4) "We filter our drinking water through sand and charcoal. It's all it needs." (00:26:55) Assuming the water is contaminated with ammonia (like the air), sand and charcoal would do nothing to purify it. In wastewater treatment, where ammonia removal is a necessary process, nitrifying bacteria are used to nitrify ammonia. That is, they ultimately convert the ammonia to nitrate, hydrogen and water. This is a very complicated, multi-step process that involves balancing pH, dissolved oxygen and biochemical oxygen demand to achieve the desired effect. Had the writers suggested that Sam harvested nitrifying bacteria (likely quite common on an ammonia-rich Earth) and used them to treat her water, this would have been within the realms of a science fiction piece. But sand and charcoal would do nothing for ammonia.
5) "It's only cloudy like that because of the charcoal." (00:26:49) Charcoal filtration removes particles from contaminated water through adsorption. Most household filters use activated charcoal to improve the aesthetic qualities of their water (look, taste and smell). Implying that the charcoal would actually discolor the water is a major inaccuracy, since it would in fact do the opposite. Now, if the process actually added charcoal to the water instead of filtering the water through the charcoal, this would discolor it, but it would do nothing to filter the water. However, I doubt that is the implication when the "treated" water has a light brown hue. Charcoal would have turned the water gray or black, depending on the amount added.
6) "You'd think they could live up high like us." (00:30:27) This quote implies that the surviving humans were able to escape the contaminated air by living at a higher elevation. However, ammonia is lighter than air, meaning the ammonia concentration would likely be higher at an increased elevation, not lower.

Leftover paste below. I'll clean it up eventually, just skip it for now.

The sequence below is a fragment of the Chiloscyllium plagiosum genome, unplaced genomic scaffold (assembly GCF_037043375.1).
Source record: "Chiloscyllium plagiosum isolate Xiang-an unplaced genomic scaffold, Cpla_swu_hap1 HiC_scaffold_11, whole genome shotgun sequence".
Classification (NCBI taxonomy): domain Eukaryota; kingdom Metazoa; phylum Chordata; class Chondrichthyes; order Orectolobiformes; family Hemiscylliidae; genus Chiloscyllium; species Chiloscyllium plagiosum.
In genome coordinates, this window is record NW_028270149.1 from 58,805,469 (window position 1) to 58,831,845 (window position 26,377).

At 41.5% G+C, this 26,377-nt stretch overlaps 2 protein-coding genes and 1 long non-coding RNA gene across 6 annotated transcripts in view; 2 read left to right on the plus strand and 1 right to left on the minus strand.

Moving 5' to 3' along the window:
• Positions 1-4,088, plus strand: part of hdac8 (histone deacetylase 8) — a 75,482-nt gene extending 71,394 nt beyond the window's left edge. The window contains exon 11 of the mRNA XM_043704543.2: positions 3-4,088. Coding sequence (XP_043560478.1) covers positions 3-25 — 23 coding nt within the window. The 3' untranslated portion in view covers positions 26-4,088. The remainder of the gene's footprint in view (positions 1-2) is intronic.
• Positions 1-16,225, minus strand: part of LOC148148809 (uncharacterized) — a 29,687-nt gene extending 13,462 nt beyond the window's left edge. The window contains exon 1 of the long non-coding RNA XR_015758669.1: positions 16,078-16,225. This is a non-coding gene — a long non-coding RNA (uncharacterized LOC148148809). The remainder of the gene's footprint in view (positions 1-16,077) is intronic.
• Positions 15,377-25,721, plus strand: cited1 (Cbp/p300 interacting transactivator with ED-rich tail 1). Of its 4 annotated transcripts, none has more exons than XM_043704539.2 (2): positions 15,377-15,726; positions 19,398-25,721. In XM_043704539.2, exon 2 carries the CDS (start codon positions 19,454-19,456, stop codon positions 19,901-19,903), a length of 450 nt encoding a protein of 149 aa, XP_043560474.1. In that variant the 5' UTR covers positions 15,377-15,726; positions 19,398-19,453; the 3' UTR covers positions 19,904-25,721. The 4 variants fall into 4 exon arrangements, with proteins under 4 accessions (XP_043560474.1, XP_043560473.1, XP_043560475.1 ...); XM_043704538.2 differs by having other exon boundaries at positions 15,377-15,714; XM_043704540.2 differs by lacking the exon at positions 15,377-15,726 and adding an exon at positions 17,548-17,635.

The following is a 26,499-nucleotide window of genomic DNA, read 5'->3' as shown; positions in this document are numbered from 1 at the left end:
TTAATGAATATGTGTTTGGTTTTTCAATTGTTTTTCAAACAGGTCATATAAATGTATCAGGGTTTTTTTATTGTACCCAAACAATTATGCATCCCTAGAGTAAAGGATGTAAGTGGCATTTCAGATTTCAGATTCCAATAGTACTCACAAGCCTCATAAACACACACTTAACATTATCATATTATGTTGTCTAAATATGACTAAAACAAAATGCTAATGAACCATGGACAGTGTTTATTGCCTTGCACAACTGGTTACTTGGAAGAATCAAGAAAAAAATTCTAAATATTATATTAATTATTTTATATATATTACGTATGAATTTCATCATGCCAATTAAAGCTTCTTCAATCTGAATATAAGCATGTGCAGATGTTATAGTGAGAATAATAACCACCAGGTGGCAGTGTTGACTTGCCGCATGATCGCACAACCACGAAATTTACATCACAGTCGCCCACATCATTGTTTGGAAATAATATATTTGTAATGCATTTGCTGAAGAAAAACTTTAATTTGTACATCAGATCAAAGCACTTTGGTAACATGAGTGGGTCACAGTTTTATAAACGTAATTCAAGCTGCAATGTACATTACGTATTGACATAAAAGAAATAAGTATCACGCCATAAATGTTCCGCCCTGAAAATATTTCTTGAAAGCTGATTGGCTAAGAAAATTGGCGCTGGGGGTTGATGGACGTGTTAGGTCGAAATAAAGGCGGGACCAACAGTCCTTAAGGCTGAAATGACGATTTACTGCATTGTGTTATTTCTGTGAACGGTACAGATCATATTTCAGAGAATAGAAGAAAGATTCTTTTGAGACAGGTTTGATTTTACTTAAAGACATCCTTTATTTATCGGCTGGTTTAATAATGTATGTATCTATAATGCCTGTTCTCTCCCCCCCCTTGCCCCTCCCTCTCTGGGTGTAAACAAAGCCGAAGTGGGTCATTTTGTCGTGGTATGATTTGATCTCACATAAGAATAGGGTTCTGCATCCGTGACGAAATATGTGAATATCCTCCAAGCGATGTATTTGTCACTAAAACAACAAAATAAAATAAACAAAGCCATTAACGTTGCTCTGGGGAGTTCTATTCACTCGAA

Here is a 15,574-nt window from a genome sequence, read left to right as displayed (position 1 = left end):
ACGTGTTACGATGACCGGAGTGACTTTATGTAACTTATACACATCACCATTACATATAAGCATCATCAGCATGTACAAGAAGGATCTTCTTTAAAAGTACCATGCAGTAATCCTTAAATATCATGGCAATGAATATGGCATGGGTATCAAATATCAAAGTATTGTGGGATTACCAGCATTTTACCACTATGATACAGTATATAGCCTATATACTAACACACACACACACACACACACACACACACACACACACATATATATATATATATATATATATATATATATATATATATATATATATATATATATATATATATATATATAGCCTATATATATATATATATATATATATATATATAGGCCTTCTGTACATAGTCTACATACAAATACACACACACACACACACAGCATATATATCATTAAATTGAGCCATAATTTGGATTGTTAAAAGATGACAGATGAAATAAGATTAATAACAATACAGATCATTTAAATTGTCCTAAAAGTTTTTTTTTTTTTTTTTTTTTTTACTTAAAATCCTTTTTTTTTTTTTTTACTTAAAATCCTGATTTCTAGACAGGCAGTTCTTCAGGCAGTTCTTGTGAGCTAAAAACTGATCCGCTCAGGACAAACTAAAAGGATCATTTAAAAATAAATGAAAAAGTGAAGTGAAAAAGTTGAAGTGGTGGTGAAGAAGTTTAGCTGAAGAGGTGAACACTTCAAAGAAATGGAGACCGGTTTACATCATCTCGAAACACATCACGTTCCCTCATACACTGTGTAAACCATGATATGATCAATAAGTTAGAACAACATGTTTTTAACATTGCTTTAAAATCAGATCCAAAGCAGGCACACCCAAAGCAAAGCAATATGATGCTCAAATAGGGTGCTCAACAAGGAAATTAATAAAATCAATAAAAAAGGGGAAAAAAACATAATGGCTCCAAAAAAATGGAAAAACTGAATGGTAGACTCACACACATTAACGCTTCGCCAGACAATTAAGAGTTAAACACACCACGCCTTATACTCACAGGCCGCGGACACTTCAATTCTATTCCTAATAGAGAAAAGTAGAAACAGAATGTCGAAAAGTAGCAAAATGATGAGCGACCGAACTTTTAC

7) Throughout the movie, Sam regularly monitors the air quality by sustaining a flame and observing its color. In the movie, a purple flame is supposed to represent contaminated air, whereas a yelloworange flame represents clean air. When ammonia burns in the presence of oxygen, the flame is actually yellow, not purple. But let's look at this a little deeper. Ammonia has a flammable range of 15 - 28%. This means that ammonia will not ignite at a concentration of less than 15% volume of air or a concentration higher than 28% volume of air. According to the CDC, ammonia is "immediately dangerous to life or health" at just 300 ppm, which is just 0.03% volume of air. A concentration of 15% (150,000 ppm) or higher would not just be damaging to the eyes, nostrils and lungs, but also to the skin. The character would need to wear a fully-enclosed, airtight suit to protect herself against harm.
I understand that science fiction writers are not scientists, but the premise behind science fiction is to provide a somewhat plausible scenario that is at least loosely based on some scientific truth. Even fantasy pieces, which delve into realms far beyond the scope of even pseudoscience, do not attempt to rewrite or misrepresent well-known, established scientific fact without some sort of explanation (even if it's something as ludicrous as dolphins that suddenly bound from the ocean into deep space because of their sentience and connections to other-worldly beings).
It's quite disappointing to think that so much money and effort could be put into a movie on the part of writers, producers, actors, videographers, and visual effects specialists (to name a few) and yet they didn't think to have somebody with at least the qualifications of a middle school science teacher read over the screenplay.
Review by quiggsmcghee from the Internet Movie Database.